Definition of an HMO
Since April 2006, a House in Multiple Occupation (HMO) is:
- An entire house or flat which is let to 3 or more occupiers who form 2 or more households and who share basic amenities – e.g. a kitchen, bathroom or toilet.
Note:- rents must be payable or other consideration are to be provided;
it is the occupiers only, or main residence; A resident landlord is allowed to rent to two extra sharers before it becomes an HMO;
- A building which is converted entirely into self-contained flats if the conversion does not meet the appropriate building standards (generally the 1991 Building Regulations) and more than one-third of the flats are let on short-term tenancies (Section 257 HMO’s);
All HMO’s all subject to HMO Management Regulations, includes:-
- Require an Manager, and;
- Their contact HMO info is clearly available.
MO manager duties, Ensure:-
- all parts are kept in good repair;
- there are adequate facilities for the tenants;
- fire equipment is regularly checked;
- all means of escape are kept clear;
- annual gas cert (normal), plus 5 yearly electric cert;
- adequate waste disposal facilities the managers details must be on prominent display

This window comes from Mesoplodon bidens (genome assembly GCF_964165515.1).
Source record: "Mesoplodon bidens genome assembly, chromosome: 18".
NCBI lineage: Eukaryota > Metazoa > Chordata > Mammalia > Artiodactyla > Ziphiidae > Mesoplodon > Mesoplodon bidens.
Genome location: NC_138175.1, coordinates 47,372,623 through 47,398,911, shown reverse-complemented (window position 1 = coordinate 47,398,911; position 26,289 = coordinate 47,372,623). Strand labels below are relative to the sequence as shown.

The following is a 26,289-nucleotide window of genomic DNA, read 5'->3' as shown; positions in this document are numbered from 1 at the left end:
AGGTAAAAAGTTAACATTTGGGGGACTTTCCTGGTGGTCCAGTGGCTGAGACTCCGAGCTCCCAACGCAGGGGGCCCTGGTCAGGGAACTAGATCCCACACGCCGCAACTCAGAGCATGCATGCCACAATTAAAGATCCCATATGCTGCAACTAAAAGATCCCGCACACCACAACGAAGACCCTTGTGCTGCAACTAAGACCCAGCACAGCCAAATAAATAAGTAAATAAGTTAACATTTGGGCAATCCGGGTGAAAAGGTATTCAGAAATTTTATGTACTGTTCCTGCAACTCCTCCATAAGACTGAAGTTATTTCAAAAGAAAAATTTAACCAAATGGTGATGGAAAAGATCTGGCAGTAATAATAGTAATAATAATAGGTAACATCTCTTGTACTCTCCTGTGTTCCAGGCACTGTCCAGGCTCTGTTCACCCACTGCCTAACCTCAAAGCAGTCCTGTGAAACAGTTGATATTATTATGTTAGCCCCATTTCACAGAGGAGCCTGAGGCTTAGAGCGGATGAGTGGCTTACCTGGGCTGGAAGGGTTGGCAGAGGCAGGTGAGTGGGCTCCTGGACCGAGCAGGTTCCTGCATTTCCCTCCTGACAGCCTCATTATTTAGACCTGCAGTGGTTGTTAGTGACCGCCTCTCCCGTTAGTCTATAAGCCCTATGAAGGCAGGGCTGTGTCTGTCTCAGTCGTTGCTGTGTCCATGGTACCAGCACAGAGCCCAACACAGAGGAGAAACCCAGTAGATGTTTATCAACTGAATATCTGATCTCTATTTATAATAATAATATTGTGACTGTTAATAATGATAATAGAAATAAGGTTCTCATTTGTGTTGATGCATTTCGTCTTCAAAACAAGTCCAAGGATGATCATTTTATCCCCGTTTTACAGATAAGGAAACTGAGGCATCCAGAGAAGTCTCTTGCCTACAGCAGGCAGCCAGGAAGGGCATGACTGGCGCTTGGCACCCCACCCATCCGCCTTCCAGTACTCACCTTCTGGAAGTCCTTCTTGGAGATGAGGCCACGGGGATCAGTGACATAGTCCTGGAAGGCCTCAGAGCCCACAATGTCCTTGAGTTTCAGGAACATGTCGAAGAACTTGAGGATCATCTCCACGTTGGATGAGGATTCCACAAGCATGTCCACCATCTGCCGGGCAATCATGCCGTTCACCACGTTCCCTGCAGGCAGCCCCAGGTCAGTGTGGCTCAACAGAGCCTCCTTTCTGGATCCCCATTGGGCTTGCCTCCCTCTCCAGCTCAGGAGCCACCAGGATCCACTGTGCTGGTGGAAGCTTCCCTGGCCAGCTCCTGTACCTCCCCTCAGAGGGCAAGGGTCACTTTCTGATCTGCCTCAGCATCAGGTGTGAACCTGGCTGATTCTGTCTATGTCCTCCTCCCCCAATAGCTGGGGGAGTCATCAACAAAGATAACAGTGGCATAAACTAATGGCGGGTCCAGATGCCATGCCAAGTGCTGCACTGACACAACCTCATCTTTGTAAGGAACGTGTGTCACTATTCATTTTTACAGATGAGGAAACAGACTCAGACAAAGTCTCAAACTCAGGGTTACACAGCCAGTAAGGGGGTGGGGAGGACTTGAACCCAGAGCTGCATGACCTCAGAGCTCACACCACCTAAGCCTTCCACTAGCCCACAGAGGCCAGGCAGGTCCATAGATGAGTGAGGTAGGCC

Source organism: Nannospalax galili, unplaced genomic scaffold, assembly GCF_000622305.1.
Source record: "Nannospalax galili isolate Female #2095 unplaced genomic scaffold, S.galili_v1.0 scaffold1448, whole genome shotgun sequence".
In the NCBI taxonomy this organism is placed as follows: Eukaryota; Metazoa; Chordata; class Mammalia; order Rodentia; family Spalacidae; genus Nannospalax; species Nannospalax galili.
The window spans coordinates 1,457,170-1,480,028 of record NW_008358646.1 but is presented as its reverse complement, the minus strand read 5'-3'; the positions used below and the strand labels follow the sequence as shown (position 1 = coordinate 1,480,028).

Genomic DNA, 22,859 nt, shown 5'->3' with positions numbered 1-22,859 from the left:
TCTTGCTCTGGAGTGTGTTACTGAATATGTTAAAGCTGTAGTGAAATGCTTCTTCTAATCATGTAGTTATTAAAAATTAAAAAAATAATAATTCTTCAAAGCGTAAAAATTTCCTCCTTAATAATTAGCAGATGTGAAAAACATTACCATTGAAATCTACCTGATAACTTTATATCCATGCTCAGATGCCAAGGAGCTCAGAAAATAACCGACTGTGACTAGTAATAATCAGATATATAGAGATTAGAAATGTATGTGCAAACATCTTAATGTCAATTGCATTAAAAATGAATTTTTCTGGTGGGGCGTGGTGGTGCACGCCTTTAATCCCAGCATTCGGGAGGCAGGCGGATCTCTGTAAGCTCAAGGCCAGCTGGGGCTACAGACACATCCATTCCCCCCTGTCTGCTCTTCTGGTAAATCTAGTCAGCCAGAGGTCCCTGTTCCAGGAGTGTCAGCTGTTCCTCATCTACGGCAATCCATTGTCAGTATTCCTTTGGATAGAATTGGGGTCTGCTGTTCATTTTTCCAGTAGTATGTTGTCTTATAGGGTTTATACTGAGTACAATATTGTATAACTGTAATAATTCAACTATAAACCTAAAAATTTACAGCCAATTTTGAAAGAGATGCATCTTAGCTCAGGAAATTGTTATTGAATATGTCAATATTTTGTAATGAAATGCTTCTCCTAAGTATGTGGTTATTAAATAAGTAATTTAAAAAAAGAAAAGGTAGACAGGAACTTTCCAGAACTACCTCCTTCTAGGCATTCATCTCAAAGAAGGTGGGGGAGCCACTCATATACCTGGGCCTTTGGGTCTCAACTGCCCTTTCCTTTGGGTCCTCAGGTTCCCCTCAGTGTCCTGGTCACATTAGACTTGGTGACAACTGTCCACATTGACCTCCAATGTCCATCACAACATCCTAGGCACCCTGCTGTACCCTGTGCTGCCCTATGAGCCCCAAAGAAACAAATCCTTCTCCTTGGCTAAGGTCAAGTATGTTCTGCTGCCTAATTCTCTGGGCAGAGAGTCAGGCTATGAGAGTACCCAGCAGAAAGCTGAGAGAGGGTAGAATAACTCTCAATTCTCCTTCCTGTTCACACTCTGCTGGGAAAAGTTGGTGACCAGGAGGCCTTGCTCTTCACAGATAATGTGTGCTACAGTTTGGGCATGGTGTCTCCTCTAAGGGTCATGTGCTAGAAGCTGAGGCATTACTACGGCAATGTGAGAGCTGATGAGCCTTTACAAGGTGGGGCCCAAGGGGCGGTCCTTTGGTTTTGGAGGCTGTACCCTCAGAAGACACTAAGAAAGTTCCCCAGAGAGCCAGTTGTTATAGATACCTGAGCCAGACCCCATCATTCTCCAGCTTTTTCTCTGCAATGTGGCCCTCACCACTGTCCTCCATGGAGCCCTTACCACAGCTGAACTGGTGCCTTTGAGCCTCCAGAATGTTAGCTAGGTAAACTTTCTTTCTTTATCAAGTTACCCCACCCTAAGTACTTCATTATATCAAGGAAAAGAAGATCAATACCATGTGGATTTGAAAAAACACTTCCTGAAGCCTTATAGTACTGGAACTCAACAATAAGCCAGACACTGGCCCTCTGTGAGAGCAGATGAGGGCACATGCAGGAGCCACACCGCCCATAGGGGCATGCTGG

- manager is a fit and proper person
The Fit and Proper person cannot have:
- Unspent convictions relating to violence, sexual offences, drugs and fraud;
- Breach of any housing or landlord and tenant law
- Found guilty of unlawful discrimination
- Has been banned under HA 2016;
- Has not lost their Right to Remain in England;
- Has not been declared insolvent or bankrupt.
Be careful if you are letting to a family who subsequently take in a lodger. Whether you are aware or not they will have created an HMO, and if there are 5 (or more) occupants, will have created a Mandatory Licensable HMO.
Sharers vs HMO’s
Some Council differentiate between an HMO on one rental agreement (AST) which they call an HMO, and where the tenants are on individual agreements, which they call Sharers.
Note that the definition of an HMO is in legislation (Housing Act 2004) and does not take into regard the type of agreement.
Article 4 Direction
Frequently confused with licensing, if Article 4 Direction has been brought in by a Local Authority it is required to get planning permission on a new HMO. If a property was an HMO at the time Article 4 was introduced it will retain the rights to trade as an HMO, although some Authorities will not allow the property to retain that right if they choose to let as a non-HMO (i.e. a standard family let).
Note that a larger HMO of 6 occupants or more has always required to have planning permission.